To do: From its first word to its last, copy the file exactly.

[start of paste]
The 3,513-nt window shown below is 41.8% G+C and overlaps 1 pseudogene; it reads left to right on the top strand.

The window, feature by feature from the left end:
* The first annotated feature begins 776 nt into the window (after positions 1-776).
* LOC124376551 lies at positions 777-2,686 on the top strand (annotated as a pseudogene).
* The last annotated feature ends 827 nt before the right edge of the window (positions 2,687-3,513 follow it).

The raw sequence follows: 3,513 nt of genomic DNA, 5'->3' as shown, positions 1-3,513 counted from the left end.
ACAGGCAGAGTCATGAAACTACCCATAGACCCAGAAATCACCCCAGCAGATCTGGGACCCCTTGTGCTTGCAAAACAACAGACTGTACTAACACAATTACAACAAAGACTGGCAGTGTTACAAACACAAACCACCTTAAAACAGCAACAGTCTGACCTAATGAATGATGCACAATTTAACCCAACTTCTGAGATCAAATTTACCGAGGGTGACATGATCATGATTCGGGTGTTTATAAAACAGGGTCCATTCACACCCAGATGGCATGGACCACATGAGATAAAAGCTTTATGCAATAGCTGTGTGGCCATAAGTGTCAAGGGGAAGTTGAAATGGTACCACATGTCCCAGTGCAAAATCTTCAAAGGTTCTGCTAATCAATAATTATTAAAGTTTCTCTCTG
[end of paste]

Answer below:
The 3,513-nt window shown below is 41.8% G+C and overlaps 1 pseudogene; it reads left to right on the top strand.

The window, feature by feature from the left end:
* The first annotated feature begins 776 nt into the window (after positions 1-776).
* LOC124376551 lies at positions 777-2,686 on the top strand (annotated as a pseudogene).
* The last annotated feature ends 827 nt before the right edge of the window (positions 2,687-3,513 follow it).

The raw sequence follows: 3,513 nt of genomic DNA, 5'->3' as shown, positions 1-3,513 counted from the left end.
ACAGGCAGAGTCATGAAACTACCCATAGACCCAGAAATCACCCCAGCAGATCTGGGACCCCTTGTGCTTGCAAAACAACAGACTGTACTAACACAATTACAACAAAGACTGGCAGTGTTACAAACACAAACCACCTTAAAACAGCAACAGTCTGACCTAATGAATGATGCACAATTTAACCCAACTTCTGAGATCAAATTTACCGAGGGTGACATGATCATGATTCGGGTGTTTATAAAACAGGGTCCATTCACACCCAGATGGCATGGACCACATGAGATAAAAGCTTTATGCAATAGCTGTGTGGCCATAAGTGTCAAGGGGAAGTTGAAATGGTACCACATGTCCCAGTGCAAAATCTTCAAAGGTTCTGCTAATCAATAATTATTAAAGTTTCTCTCTG